5 Rules to Hire Right the First Time
As I wrote recently, building a great team is essential to having a great business. Your team starts with your first hire, and many new entrepreneurs bring that person on right away. A recent SurePayroll survey found 70 percent of small business owners make their first hire immediately after starting the business or within a few months.
There's nothing wrong, however, with hiring slowly. In fact, I recommend it. There are many costs associated with turnover, including the time and energy it takes to hire, possible reputational damage if an employee deals with customers, and the burden of having to repeat the process. You want to get it right the first time.
So before you dive in, here are the five most important things to think about when you make your first hire:
1. Look for fit, not just skills.
When a candidate comes in with a strong resume, it's easy to get caught up admiring her experience and abilities. While that's all well and good, you need to make sure she'll work and get along well with you, especially when she's your only employee. If you like a loose atmosphere, you may not want someone too buttoned up. If you wear a shirt and tie to work everyday, you might think twice about hiring someone who shows up for the interview in jeans.
2. Do background and reference checks.
When a candidate looks great on paper, it may be tempting to take his resume for granted. But you need to call references, run background checks, and even have him do some assessments. (My favorite is the McQuaig.) You're investing a lot in this person; you must be certain he's telling the truth.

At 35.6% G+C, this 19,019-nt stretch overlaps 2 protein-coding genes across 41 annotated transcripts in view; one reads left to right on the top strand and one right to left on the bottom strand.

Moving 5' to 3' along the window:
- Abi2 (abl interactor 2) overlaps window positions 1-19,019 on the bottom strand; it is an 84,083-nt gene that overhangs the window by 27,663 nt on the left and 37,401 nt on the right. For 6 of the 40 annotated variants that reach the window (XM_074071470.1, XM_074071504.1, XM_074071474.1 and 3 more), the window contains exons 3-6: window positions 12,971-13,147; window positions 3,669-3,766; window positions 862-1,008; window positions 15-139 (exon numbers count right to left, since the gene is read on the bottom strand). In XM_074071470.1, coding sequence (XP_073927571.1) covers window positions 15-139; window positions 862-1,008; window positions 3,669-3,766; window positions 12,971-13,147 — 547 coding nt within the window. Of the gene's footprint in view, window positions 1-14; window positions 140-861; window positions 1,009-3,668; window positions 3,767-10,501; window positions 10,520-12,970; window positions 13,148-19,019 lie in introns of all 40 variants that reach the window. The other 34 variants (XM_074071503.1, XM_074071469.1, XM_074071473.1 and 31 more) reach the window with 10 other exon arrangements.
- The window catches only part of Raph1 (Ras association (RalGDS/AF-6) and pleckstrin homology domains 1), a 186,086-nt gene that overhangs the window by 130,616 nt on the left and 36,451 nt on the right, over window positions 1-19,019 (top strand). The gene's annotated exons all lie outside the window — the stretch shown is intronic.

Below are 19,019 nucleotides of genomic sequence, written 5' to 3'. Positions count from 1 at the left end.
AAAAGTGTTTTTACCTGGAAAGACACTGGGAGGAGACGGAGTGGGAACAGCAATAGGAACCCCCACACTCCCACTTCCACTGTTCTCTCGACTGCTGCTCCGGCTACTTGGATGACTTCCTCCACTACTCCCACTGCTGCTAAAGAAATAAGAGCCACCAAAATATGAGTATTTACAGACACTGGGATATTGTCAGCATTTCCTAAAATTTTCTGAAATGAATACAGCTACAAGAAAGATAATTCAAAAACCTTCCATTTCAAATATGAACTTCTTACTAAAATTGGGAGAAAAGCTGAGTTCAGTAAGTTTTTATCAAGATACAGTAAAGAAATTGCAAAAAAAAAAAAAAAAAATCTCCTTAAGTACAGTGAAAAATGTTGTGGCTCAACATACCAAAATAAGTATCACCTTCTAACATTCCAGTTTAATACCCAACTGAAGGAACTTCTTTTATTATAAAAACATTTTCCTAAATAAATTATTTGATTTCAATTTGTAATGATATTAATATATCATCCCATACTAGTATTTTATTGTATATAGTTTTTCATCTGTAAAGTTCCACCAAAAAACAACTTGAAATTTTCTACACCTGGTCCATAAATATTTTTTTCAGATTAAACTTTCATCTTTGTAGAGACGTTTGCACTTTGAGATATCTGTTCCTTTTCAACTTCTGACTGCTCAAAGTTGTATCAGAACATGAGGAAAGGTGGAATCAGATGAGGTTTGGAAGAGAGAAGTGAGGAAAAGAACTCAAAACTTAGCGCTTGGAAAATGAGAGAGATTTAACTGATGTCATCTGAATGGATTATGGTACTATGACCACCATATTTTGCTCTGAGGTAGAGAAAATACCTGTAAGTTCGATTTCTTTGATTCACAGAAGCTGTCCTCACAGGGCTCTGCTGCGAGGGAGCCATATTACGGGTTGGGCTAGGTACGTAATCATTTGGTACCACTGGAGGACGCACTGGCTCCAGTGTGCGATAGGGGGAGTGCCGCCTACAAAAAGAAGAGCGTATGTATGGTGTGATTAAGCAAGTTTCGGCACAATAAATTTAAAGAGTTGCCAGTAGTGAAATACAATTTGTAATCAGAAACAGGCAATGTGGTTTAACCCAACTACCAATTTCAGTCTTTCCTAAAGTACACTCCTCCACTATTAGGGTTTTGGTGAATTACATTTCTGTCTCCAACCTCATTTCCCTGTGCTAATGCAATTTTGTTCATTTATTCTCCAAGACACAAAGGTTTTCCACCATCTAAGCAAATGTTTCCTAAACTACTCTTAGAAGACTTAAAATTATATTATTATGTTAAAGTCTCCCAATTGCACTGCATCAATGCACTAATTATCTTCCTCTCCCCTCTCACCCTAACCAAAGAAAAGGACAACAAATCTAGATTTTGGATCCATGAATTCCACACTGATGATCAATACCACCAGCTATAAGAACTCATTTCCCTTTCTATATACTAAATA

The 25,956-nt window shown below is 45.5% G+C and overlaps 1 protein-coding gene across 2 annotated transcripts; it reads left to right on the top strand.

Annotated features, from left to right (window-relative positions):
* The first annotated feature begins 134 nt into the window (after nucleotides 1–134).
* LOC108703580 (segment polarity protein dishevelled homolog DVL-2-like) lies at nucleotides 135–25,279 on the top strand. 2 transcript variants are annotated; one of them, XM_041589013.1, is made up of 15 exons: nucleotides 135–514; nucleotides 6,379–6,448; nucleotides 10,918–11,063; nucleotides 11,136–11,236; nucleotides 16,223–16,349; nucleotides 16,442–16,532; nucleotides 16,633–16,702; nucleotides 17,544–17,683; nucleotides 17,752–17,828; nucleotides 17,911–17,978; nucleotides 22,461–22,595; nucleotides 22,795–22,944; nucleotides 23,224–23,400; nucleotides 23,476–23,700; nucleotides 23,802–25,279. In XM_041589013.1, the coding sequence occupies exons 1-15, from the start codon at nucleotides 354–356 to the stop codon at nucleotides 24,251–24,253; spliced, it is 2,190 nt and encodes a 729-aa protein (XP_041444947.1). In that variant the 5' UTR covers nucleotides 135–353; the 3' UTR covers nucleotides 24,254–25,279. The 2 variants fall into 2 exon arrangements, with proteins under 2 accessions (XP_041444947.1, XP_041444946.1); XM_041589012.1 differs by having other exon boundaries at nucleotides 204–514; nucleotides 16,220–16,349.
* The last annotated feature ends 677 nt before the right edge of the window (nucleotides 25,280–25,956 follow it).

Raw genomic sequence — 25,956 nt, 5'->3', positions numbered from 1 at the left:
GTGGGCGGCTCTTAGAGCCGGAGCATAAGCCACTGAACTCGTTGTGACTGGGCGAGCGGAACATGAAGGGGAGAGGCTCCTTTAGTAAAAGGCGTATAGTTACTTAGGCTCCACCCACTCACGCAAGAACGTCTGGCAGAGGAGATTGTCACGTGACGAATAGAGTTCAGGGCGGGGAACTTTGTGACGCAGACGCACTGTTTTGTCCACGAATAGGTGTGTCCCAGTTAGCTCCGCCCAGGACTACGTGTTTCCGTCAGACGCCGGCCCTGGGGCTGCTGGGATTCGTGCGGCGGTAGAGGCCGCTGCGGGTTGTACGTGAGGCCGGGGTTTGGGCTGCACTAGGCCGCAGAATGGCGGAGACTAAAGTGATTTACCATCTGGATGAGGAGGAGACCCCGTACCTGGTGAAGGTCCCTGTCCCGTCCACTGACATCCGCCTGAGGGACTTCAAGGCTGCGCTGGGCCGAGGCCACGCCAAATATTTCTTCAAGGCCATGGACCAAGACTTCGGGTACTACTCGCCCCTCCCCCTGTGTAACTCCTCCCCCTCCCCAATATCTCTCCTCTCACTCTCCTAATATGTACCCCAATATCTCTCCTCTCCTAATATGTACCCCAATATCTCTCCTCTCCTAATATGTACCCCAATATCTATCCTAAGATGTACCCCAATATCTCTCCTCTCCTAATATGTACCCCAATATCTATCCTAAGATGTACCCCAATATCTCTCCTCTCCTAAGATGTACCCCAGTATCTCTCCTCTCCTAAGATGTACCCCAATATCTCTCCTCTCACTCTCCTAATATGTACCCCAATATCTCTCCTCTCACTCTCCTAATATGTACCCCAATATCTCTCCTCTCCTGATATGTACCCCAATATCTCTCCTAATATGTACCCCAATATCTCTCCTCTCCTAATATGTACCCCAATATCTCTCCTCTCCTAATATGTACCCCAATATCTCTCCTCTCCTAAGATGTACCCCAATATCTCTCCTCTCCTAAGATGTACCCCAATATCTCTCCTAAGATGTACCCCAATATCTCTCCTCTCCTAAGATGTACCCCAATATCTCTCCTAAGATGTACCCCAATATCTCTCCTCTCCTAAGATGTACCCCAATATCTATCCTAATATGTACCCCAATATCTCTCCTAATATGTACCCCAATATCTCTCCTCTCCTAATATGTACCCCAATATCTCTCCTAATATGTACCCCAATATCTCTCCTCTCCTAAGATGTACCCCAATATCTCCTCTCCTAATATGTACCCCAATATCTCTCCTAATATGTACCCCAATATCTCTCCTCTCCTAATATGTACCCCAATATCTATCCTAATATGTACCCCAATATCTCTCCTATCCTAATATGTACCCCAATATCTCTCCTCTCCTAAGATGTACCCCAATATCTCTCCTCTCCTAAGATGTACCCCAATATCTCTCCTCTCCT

3. If you're only hiring one, play the odds.
When you make your first hires is not the time to take big risks. If you're considering someone, for instance, who would have an hour-and-a-half commute for an entry-level job, you might want to think again. If you're hiring your only sales person, make sure he has solid sales experience. You can take bigger risks when you're hiring a larger number of people.
4. Balance what you need today with what you might need tomorrow.
A first hire should have a greater degree of flexibility than a fifth person in that same role. It's likely that your first hire's role will change slightly or even dramatically as your business grows. As best you can, make sure you're on the lookout for people who are willing and ready to adapt.
5. Comply with tax laws.
Once you sign up a new hire, be sure you do the right paper work. Is she an independent contractor or a W-2 employee? Do you know the difference? Are you familiar with wage and hour laws on whether your employee is eligible to be salaried or hourly? Seek help from your lawyer or accountant.
If you follow these guidelines, you'll increase your chances of hiring someone who will stay a while and meet your needs. Of course, nothing is guaranteed. If, in the unfortunate circumstance it does not work out with your first hire, don't be afraid to change course quickly.
MICHAEL ALTER | Columnist | President of SurePayroll
Michael Alter is president of SurePayroll, America?s leading online payroll service. He received an MBA from the Harvard Business School and holds a bachelor's degree in economics from Northwestern University.